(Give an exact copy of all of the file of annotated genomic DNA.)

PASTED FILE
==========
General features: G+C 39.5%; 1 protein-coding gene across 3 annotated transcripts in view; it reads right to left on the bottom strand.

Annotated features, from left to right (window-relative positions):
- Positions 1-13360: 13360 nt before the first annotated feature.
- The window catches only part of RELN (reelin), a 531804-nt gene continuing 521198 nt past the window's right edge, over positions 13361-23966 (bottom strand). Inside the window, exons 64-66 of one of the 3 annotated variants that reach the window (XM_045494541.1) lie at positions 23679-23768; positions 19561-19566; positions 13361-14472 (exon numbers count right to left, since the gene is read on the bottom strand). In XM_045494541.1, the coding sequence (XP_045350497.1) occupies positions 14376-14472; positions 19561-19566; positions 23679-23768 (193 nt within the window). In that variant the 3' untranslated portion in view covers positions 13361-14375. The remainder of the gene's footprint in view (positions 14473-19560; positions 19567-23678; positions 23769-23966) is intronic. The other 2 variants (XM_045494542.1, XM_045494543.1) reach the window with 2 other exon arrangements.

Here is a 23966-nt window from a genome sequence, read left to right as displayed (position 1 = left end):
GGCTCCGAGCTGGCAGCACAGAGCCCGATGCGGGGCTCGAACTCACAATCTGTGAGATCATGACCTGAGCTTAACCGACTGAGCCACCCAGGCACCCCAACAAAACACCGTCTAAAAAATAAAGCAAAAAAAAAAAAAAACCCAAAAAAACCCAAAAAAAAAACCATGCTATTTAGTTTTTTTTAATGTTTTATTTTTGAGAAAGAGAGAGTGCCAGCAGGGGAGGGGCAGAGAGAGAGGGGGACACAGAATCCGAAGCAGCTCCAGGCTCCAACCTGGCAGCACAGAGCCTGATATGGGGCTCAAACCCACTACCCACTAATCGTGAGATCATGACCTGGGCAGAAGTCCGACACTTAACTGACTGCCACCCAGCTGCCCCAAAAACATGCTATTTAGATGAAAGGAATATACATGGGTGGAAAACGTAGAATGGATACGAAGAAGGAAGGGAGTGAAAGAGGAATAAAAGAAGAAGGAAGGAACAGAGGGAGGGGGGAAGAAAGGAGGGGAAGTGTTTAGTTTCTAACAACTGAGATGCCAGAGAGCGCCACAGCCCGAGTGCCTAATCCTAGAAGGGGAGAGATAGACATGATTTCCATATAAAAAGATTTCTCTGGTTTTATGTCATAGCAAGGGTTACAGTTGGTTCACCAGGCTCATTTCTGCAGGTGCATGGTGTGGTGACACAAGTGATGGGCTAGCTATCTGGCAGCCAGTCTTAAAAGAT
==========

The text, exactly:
General features: G+C 39.5%; 1 protein-coding gene across 3 annotated transcripts in view; it reads right to left on the bottom strand.

Annotated features, from left to right (window-relative positions):
- Positions 1-13360: 13360 nt before the first annotated feature.
- The window catches only part of RELN (reelin), a 531804-nt gene continuing 521198 nt past the window's right edge, over positions 13361-23966 (bottom strand). Inside the window, exons 64-66 of one of the 3 annotated variants that reach the window (XM_045494541.1) lie at positions 23679-23768; positions 19561-19566; positions 13361-14472 (exon numbers count right to left, since the gene is read on the bottom strand). In XM_045494541.1, the coding sequence (XP_045350497.1) occupies positions 14376-14472; positions 19561-19566; positions 23679-23768 (193 nt within the window). In that variant the 3' untranslated portion in view covers positions 13361-14375. The remainder of the gene's footprint in view (positions 14473-19560; positions 19567-23678; positions 23769-23966) is intronic. The other 2 variants (XM_045494542.1, XM_045494543.1) reach the window with 2 other exon arrangements.

Here is a 23966-nt window from a genome sequence, read left to right as displayed (position 1 = left end):
GGCTCCGAGCTGGCAGCACAGAGCCCGATGCGGGGCTCGAACTCACAATCTGTGAGATCATGACCTGAGCTTAACCGACTGAGCCACCCAGGCACCCCAACAAAACACCGTCTAAAAAATAAAGCAAAAAAAAAAAAAAACCCAAAAAAACCCAAAAAAAAAACCATGCTATTTAGTTTTTTTTAATGTTTTATTTTTGAGAAAGAGAGAGTGCCAGCAGGGGAGGGGCAGAGAGAGAGGGGGACACAGAATCCGAAGCAGCTCCAGGCTCCAACCTGGCAGCACAGAGCCTGATATGGGGCTCAAACCCACTACCCACTAATCGTGAGATCATGACCTGGGCAGAAGTCCGACACTTAACTGACTGCCACCCAGCTGCCCCAAAAACATGCTATTTAGATGAAAGGAATATACATGGGTGGAAAACGTAGAATGGATACGAAGAAGGAAGGGAGTGAAAGAGGAATAAAAGAAGAAGGAAGGAACAGAGGGAGGGGGGAAGAAAGGAGGGGAAGTGTTTAGTTTCTAACAACTGAGATGCCAGAGAGCGCCACAGCCCGAGTGCCTAATCCTAGAAGGGGAGAGATAGACATGATTTCCATATAAAAAGATTTCTCTGGTTTTATGTCATAGCAAGGGTTACAGTTGGTTCACCAGGCTCATTTCTGCAGGTGCATGGTGTGGTGACACAAGTGATGGGCTAGCTATCTGGCAGCCAGTCTTAAAAGAT